Monday, October 6, 2014

Fedora 20 as a (viable!) Windows Desktop Replacement

So I've been bound to windows desktops for so long, that it's been my second nature for workstations. My de facto preference for most server environments are Linux, so I've been between both worlds for quite some time.

My Windows7 machine suffered an OS failure a couple months ago, after almost 4 years of constant everyday use. I installed Windows 8 and was relatively happy with it until it just decided to screw over my WIFI. Nobody messes with my WIFI.

I finally decided to chuck the 15 year Redmond tether and go for broke. I'm gonna run Fedora 20 as a desktop environment, and I'm never looking back. Or so I hope.

Anyhow, FC20 is nice, but to make the environment a bit more aesthetic and a bit more intuitive for use by longtime Windows users I've compiled a "Sanity list". These make everyday use a bit less complicated and quite easy to forget that you're running Linux, traditionally seen as a big, bad, complex beast.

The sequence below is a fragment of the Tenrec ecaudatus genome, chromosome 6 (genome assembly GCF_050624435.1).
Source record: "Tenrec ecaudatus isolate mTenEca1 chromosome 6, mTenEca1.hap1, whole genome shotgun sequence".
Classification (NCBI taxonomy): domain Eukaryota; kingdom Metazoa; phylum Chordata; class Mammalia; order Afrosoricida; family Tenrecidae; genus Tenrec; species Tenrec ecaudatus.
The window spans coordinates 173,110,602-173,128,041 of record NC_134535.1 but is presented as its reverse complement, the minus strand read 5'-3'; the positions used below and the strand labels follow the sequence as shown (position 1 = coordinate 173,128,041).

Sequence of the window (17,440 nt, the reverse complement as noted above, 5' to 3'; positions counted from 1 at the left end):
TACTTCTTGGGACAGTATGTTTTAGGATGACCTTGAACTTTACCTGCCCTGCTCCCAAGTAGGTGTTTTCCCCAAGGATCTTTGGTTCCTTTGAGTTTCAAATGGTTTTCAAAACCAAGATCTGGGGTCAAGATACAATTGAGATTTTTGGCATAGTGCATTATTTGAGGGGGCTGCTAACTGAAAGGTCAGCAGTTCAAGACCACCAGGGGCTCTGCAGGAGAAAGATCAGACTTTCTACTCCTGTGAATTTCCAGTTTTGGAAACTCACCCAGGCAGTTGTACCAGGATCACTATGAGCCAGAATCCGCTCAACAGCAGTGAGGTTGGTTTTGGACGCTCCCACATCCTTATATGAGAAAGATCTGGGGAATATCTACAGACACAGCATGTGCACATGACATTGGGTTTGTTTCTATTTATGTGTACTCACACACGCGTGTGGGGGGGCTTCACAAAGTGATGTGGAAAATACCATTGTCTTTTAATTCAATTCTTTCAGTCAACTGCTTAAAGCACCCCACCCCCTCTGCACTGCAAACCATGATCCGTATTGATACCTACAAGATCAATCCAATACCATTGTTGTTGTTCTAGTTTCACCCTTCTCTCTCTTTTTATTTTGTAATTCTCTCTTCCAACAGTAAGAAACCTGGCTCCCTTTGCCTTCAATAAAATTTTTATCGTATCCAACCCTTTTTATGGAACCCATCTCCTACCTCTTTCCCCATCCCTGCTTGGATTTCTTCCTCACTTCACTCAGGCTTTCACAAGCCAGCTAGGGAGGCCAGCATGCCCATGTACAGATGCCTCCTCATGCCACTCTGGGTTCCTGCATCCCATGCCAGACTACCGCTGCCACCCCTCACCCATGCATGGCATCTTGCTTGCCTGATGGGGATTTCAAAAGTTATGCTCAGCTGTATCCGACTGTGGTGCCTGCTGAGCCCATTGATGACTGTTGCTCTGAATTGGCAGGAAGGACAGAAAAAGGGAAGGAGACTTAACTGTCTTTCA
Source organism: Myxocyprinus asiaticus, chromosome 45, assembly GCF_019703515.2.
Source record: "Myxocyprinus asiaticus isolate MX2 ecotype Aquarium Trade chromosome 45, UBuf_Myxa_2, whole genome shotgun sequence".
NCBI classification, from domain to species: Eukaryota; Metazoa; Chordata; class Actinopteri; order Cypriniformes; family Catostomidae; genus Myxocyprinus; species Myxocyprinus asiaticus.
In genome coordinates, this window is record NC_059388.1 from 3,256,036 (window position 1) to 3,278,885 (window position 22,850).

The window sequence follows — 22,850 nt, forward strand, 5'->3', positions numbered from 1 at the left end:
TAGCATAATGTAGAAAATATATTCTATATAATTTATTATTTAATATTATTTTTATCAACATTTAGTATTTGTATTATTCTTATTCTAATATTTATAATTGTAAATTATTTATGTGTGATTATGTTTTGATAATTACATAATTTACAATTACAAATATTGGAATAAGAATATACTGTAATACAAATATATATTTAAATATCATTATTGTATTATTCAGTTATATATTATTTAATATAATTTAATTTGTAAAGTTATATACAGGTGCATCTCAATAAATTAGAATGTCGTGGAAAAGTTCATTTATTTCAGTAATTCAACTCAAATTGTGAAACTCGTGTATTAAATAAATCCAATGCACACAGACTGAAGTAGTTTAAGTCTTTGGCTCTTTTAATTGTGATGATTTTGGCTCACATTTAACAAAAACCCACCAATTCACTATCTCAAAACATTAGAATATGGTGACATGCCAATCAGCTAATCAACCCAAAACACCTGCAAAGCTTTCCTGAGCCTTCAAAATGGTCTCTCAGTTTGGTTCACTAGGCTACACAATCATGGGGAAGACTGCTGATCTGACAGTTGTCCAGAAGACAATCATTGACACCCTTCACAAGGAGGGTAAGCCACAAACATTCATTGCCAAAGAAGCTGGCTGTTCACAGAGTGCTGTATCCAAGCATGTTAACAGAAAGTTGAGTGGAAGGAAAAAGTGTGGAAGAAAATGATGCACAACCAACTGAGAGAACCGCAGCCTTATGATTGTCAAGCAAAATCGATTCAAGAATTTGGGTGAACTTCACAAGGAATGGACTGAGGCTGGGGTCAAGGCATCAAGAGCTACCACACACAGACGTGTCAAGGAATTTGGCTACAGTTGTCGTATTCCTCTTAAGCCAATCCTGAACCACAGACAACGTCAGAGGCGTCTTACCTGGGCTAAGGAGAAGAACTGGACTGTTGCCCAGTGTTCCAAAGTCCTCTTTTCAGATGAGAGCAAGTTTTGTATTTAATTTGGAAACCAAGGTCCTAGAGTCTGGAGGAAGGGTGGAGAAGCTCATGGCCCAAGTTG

I'll explain why in line, followed by the instructions to accomplish on Fedora 20. This assumes a base Fedora 20 installation has been completed, with a default Gnome desktop.

If you ever decide to take the plunge, this can probably help you break the windows habit ;)

Why Fedora?

Tweak List as of 06-OCTOBER-2014

- install cinnamon, a pretty good looking desktop environment.
This can be selected from the settings icon on the default login screen and it will be the future default afterwards.
sudo yum groupinstall cinnamon

- install infinality, some font eyecandy.
There are a number of styles, I prefer the OSX style on my 4 year old Dell Latitude display
sudo rpm -Uvh
sudo yum -y install freetype-infinality fontconfig-infinality
cd /etc/fonts/infinality/
./ setstyle osx 
(personal pref - more options are in README documentation)

- install MSTTCoreFonts
You have to admit that MS ships with some solid fonts. If you want to avoid formatting issues with opening MS Office docs with LibreOffice, this is a pretty good idea.

sudo yum install cabextract
sudo yum install